Preparing for ERP Therapy

I find myself constantly coming back to the basics: exposure therapy works; it is hard but not harder than life with OCD; prepare your support system.

Blessings to everyone who tonight is battling this enslaving disorder. I think of you all the time. Today I had multiple opportunities to share about the freedom I have found. It is always good for me to remember what I have come through and how much joy was on the other side.

It was worth walking through the fire. I have NEVER regretted ERP.


Lately, I’ve been talking to some brave, amazing people who are planning to tackle cognitive-behavioral therapy (CBT), specifically exposure and response prevention therapy (ERP).  I know it’s the right next step, they tell me.  Any advice?

Glad you asked.  Here are my suggestions as you prepare for ERP.

1. Read and research!  Don’t go into this (incredible but difficult) therapy with your eyes closed.  I believe that the more you know about what ERP entails and what will be expected of you, the better.  In fact, I have a friend who had done enough research on it that he realized only one or two sessions in that he knew more about ERP than the therapist did– instead of wasting time, my friend was able to stop meeting with that therapist and find an expert in ERP.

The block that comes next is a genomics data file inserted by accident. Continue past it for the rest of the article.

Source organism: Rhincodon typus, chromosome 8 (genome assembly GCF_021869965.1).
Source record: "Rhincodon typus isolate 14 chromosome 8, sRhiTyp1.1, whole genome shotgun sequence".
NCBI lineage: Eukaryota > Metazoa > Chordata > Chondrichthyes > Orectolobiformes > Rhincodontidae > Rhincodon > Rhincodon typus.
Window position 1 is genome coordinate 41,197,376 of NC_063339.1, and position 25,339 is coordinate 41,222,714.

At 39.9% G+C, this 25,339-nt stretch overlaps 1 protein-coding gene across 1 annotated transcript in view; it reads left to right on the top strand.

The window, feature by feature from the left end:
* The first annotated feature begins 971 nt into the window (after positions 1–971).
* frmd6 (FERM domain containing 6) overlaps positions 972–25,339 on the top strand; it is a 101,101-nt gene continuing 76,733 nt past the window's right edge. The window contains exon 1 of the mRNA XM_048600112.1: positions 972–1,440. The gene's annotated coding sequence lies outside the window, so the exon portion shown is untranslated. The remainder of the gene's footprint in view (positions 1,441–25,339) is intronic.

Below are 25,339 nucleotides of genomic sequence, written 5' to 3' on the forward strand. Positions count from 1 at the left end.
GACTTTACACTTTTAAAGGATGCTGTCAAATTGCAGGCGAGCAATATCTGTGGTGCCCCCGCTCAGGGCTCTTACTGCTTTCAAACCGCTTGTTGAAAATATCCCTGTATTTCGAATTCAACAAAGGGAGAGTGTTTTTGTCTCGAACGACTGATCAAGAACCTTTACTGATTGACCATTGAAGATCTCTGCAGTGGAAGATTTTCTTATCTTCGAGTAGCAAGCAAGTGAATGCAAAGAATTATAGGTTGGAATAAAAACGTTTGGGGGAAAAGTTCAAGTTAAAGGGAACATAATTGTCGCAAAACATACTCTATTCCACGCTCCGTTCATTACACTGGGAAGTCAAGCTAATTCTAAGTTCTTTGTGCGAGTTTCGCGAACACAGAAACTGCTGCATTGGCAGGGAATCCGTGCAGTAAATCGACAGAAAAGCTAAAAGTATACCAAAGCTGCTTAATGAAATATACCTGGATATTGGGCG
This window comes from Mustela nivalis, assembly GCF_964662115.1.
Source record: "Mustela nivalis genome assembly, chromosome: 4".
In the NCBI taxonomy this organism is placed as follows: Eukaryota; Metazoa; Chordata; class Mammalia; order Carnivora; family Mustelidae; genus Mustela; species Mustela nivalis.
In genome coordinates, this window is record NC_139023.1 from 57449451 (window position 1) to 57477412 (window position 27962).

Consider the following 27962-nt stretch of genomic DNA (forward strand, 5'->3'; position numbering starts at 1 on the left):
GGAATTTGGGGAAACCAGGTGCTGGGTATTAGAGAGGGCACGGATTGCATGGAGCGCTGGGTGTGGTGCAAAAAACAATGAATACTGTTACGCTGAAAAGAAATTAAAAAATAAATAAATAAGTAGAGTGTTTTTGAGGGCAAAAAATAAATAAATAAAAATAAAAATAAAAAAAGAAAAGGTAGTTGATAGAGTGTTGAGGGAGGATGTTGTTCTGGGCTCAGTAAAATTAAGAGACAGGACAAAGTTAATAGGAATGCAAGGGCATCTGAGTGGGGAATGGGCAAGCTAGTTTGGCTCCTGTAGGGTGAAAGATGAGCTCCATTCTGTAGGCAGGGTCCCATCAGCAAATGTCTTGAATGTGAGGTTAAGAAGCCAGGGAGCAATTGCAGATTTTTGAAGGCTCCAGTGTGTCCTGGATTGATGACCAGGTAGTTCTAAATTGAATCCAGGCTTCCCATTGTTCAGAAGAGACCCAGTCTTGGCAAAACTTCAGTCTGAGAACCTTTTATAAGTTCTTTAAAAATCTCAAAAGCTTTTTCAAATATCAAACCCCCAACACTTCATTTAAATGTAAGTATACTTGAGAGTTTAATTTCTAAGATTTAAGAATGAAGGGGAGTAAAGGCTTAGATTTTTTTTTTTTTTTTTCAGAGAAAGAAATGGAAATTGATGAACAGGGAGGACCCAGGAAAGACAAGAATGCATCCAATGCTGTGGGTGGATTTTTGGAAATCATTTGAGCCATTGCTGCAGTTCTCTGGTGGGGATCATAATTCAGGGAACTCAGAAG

2. Have an open heart.  ERP is not the same…

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2 thoughts on “Preparing for ERP Therapy

  1. Hi Jackie,
    What exactly happens onc you start ERP? Do the thoughts always come in the form of new obsessions or do they get less and less over time? Most people say ERP helped tremendously, but they still have obsessions. I understand you can never be cured, but if you have frequent obsessions how does ERP help?

    • Hi friend, good question. First of all, the first 1.5 years after ERP, I didn’t have obsessions or compulsions. At all. AT ALL. These days, maybe once or twice a year.

      And while some may still have those unwanted thoughts (obsessions), ERP steals the POWER from them and makes it so that they do not cause that intense, ugly anxiety. They just are what they are. (It was hard for me to ever believe that could be true … yet, here I am 9 years later, proof.)

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